And this, of course, is an issue that divides the hard left, not just the social democrats: in Germany there is an effective standoff inside Die Linke (The Left), with one group arguing for a kind of left nationalism in order not to ‘lose’ their working class base, and another, around its leader Katja Kipping, more oriented to the kind of politics we have in Momentum in the UK. In France, Jean-Luc Mélenchon’s party, La France Insoumise, projects a strong anti-EU line, again playing to the conservatism of some workers.
In the face of this, as I have argued many times, social democrats, the far left, and such green and left nationalist parties that exist should form a united front, wherever possible forming electoral alliances.
They need to rip up the copy of the Lisbon Treaty that exists inside their heads, permanently limiting their ability to promise what Corbyn/McDonnell promised – namely to tax, borrow and spend to revive the left-behind communities where xenophobia is replacing hope.
Imagining a new, post-Lisbon Europe is the first step: it allows you to put radical redistribution, state intervention and state aid on the agenda.
But the most difficult thing is to construct an offer on migration that quells people’s fears of it and turns their anger against the rich, the corrupt and the organised criminals (in Italy’s case) who oil the system’s wheels. In both Italy and Germany – unlike the UK – it’s been the refugee influx, and the economic migration that has taken place alongside it, that triggered the movement towards authoritarian populism.
The alt-right media is conducting an internationalised campaign to weaponise the refugee issue, against which the liberal media – and centrist politics full stop – has few answers.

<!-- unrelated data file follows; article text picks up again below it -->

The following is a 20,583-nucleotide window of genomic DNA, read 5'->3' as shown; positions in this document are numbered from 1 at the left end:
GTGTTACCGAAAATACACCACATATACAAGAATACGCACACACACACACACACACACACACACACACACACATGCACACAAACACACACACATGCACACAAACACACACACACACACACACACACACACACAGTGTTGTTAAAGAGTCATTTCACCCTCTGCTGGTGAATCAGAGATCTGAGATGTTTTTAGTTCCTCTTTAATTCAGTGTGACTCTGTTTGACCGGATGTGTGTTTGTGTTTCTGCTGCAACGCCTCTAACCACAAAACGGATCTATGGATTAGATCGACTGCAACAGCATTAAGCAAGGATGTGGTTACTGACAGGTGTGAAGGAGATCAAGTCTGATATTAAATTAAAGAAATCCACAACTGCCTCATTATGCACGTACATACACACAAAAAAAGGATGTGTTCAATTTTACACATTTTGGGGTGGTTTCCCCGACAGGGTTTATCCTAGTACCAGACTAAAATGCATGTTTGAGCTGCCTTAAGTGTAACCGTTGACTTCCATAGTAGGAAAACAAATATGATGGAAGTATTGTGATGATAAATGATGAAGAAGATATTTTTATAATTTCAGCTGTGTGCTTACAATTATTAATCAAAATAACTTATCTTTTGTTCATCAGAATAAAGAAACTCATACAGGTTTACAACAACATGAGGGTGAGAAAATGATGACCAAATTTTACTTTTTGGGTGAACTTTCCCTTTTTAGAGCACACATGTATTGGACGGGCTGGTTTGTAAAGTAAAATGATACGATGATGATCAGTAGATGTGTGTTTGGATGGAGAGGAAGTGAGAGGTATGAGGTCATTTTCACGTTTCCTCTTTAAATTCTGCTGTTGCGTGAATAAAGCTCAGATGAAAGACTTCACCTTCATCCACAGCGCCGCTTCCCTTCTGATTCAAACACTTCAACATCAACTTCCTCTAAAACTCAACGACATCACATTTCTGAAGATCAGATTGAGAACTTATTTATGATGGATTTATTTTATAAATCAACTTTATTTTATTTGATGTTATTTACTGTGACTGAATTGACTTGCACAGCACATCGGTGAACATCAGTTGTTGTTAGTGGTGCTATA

We have to begin from the principle that refugees have rights and so do economic migrants, but they are not the same rights. One is unconditional, the other a matter of economic and social policy.
I don’t think any ‘alternative left migration policy’ stands a chance of convincing hardline racists; but combined with an alternative economic policy it would have the chance to change the conversation, to de-weaponise the migration issue. It should focus on providing routes to citizenship for people already here; routes to inward migration for people who want to come; and, yes, limits on those who don’t meet the criteria for coming. It should be combined with a massive fiscal stimulus to avoid inward migration placing a strain on services, and massive capacity building in countries where poverty and lawlessness are forcing people to migrate.
I opposed the GroKo (Grand Coalition) in Germany, and I would oppose any attempt by the PD to prop up a Berlusconi government in Italy. The left in these two countries needs now to rapidly remake itself around a radical social programme, fighting fascism, defending refugees and offering humane but limited routes to economic migration into Europe.
If the old, Third Way-era leaderships in Germany and Italy don’t get it, and go on clinging to the old strategy, it is time for new institutional forms.
Both in Italy and Germany there are enough radical social democrats and far leftists to form viable opposition parties. They will have to do what you do when you are not in power, but which they have forgotten how to do: fight.